Can colour help?

What is Visual Stress?

Simply explained, Visual Stress (Meares-Irlen syndrome) is a sensitivity to visual patterns, particularly stripes. In some individuals this condition can cause visual perception problems which interfere with reading. The symptoms can occur despite normal vision.

Signs of visual stress













One current scientific explanation is that the perceptual problems are due to a hyperactivation of the visual cortex of the brain, particularly in more anterior visual areas, which is reduced by precise individual colour.

Can colour help?













The Symptoms of Visual Stress:

All or some of the following may be present:

  • Movement of the printed text
  • Blurring of print
  • Letters changing size or shape
  • Patterns in the print (sometimes described as rivers or worms)
  • Halos of colour surrounding letters or words
  • Tiring easily whilst reading
  • Headaches or visual discomfort
  • Red, sore, watery eyes

The Signs of Visual Stress

  • Moves closer to or further away from the book
  • Moves book around on the desk
  • Fidgets continuously
  • Using finger as a marker on the page
  • Skips words or lines
  • Frequently re-reads the same line
  • Rubes eyes or blinks frequently when reading
  • Poor comprehension of reading content
  • Frustration and low self-esteem

Frustration and low self esteem can occur in children who are underachieving due to visual stress. Early diagnosis of the problem is essential. The longer it takes to identify and remedy visual stress, the greater the loss of confidence that can result.













Visual Stress and Photosensitive Migraine

Migraine attacks have many triggers, including stress, particular foods, and hormones. About 40% of migraine attacks may be visually induced by flickering light, patterns or reading. These attacks may be helped by precision tinted lenses.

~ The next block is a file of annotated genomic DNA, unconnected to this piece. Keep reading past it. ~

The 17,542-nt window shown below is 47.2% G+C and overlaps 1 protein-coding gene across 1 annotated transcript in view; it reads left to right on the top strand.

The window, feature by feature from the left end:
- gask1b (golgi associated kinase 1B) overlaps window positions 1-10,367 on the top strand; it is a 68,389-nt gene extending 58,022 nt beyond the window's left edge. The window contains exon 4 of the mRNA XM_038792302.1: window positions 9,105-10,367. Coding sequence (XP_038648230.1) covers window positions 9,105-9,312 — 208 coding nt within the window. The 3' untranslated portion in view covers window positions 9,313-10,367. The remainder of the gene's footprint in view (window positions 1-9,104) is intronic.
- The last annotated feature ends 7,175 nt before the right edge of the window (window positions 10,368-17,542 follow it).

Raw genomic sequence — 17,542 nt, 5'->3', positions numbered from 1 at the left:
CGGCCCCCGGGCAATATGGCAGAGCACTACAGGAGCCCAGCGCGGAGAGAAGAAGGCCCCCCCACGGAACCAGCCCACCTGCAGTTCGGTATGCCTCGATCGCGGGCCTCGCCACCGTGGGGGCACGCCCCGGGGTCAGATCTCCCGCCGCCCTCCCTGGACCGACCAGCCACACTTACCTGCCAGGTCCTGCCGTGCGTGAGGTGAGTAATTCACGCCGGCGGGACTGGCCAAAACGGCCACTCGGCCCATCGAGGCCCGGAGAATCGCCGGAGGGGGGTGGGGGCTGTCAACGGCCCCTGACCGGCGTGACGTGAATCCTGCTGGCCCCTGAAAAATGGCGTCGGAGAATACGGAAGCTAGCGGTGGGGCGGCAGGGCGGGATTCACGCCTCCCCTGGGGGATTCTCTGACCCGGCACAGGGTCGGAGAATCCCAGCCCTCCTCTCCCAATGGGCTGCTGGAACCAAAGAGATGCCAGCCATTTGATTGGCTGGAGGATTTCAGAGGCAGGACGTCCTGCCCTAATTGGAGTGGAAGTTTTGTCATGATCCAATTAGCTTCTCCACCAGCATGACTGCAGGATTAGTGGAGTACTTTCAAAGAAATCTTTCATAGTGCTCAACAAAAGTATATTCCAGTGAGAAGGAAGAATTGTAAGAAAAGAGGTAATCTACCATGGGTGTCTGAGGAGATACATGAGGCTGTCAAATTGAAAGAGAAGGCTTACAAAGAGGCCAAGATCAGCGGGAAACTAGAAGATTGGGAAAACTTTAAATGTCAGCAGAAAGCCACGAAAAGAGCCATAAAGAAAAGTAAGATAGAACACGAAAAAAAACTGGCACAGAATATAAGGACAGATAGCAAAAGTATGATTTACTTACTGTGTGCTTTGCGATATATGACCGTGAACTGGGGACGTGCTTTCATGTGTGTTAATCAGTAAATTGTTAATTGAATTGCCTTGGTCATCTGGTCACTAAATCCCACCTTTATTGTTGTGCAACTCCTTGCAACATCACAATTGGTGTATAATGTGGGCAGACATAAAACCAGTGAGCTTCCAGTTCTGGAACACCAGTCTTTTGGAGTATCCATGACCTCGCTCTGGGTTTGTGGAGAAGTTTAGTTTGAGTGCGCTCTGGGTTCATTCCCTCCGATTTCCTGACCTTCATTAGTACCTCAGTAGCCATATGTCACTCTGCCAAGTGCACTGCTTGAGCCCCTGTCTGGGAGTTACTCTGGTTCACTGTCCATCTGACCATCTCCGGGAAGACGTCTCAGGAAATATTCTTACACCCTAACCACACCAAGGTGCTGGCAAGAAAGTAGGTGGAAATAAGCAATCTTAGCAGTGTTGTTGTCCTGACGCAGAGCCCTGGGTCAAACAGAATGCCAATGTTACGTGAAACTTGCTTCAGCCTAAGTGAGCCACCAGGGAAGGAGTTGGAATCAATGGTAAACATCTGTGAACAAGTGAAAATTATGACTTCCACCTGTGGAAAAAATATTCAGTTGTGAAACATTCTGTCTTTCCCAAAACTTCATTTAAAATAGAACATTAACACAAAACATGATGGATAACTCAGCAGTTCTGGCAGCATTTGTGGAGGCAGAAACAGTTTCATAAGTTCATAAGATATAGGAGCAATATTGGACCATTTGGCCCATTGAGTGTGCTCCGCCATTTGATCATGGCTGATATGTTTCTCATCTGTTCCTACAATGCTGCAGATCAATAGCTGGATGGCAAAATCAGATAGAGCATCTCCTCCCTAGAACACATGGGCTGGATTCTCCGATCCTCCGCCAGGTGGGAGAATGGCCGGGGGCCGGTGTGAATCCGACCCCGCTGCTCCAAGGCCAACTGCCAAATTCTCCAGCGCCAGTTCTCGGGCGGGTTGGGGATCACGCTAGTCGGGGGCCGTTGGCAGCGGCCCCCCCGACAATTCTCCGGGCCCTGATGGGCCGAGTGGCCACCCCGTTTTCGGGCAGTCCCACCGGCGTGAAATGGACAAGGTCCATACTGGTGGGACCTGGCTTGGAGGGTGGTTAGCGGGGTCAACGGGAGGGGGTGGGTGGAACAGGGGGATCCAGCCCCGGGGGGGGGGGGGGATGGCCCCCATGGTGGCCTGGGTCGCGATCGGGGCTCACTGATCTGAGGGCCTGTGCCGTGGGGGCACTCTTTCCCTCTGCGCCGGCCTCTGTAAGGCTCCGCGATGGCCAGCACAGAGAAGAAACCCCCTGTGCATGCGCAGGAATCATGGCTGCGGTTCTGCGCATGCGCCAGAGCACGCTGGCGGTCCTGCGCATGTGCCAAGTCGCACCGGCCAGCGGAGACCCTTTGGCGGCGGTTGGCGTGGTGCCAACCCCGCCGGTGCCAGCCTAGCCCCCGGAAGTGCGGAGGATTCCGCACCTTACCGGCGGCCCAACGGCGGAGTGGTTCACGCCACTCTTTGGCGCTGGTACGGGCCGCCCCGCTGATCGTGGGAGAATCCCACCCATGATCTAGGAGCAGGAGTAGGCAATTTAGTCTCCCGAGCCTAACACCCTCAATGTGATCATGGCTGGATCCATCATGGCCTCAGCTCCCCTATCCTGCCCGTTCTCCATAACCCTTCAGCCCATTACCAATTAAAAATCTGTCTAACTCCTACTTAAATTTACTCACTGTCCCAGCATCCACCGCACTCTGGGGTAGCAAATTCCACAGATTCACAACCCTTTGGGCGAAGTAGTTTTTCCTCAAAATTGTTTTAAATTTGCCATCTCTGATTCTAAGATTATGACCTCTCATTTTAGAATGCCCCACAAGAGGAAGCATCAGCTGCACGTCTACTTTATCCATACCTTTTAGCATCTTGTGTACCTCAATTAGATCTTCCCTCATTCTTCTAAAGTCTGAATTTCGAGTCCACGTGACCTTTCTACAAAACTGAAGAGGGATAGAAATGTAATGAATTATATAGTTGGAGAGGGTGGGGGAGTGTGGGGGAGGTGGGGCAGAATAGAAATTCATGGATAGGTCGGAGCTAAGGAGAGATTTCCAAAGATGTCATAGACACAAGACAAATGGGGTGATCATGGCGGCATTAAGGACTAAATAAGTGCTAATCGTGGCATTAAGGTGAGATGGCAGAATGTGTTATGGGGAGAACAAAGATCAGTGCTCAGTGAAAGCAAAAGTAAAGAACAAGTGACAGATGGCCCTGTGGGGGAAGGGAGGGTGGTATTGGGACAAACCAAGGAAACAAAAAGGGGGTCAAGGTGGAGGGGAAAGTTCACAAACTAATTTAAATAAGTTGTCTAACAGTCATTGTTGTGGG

Research in the US undertaken recently by a team of neuro-scientists, using brain imaging, has shown that a suppression of hyper-excitability in the visual cortex occurs in migraineurs when individually selected precision tinted lenses are worn.

The lenses for the study were selected using the Intuitive Colorimeter. Symptoms of other neurological conditions such as Autism, MS, ME and Parkinson’s have been shown to reduce with the application of a precise colour.

coloured lenses













Is This Dyslexia?

‘Dyslexia’ is a term used to refer to reading problems that are not due to poor teaching. Dyslexia is often associated with spelling difficulty.

Visual stress is NOT the same as dyslexia but is more common in those that are dyslexic. People who fail to read because of visual stress are frequently mis-diagnosed as dyslexic. For this reason, it is important that the existence of visual stress is identified at an early stage. Once the visual stress has been treated, the remaining problems are more easily dealt with.

A Solution

Visual stress can be reduced by the use of coloured filters: a coloured overlay placed over text or coloured lenses worn in spectacles. The reduction occurs only when the colour is selected to suit the individual. The selection of lenses is best undertaken with the aid of the Intuitive Colorimeter.














Coloured overlays are widely used by teachers in schools throughout the UK. If an overlay proves useful it is likely that precision tinted lenses will also be beneficial. Lenses can also be used for writing as well as reading and to reduce glare. It is important to note that the most effective coloured overlay is unlikely to have the same colour as the optimal precision lenses.

A full eye examination is necessary before prescribing precision tinted lenses. The procedure is best undertaken by an optometrist who also specialises in colorimetry.

How to find out if colour can help

  1. Eye Examination – Every child who displays problems with reading should have a full eye examination. If a refractive prescription is required (e.g. for long or short sight) then this can be incorporated in the coloured lenses.
  2. Overlay Assessment – An assessment with coloured overlays can be carried out, which the optometrist can then suggest the patient uses the overlay and returns in a few weeks, noting any improvements that result. Alternatively, in cases where the benefit from the overlay is clear, the optometrist may suggest moving directly to testing with the Intuitive Colorimeter.
  3. Colorimetry Assessment – If overlays are beneficial, the optometrist may suggest Colorimetry as the next stage. This may result in the prescribing of spectacles with coloured lenses. The colour will be more specific to each individuals needs, much more precise than the overlay and very often a different colour to the overlay. Coloured lenses are also much more convenient than overlays for board and computer work.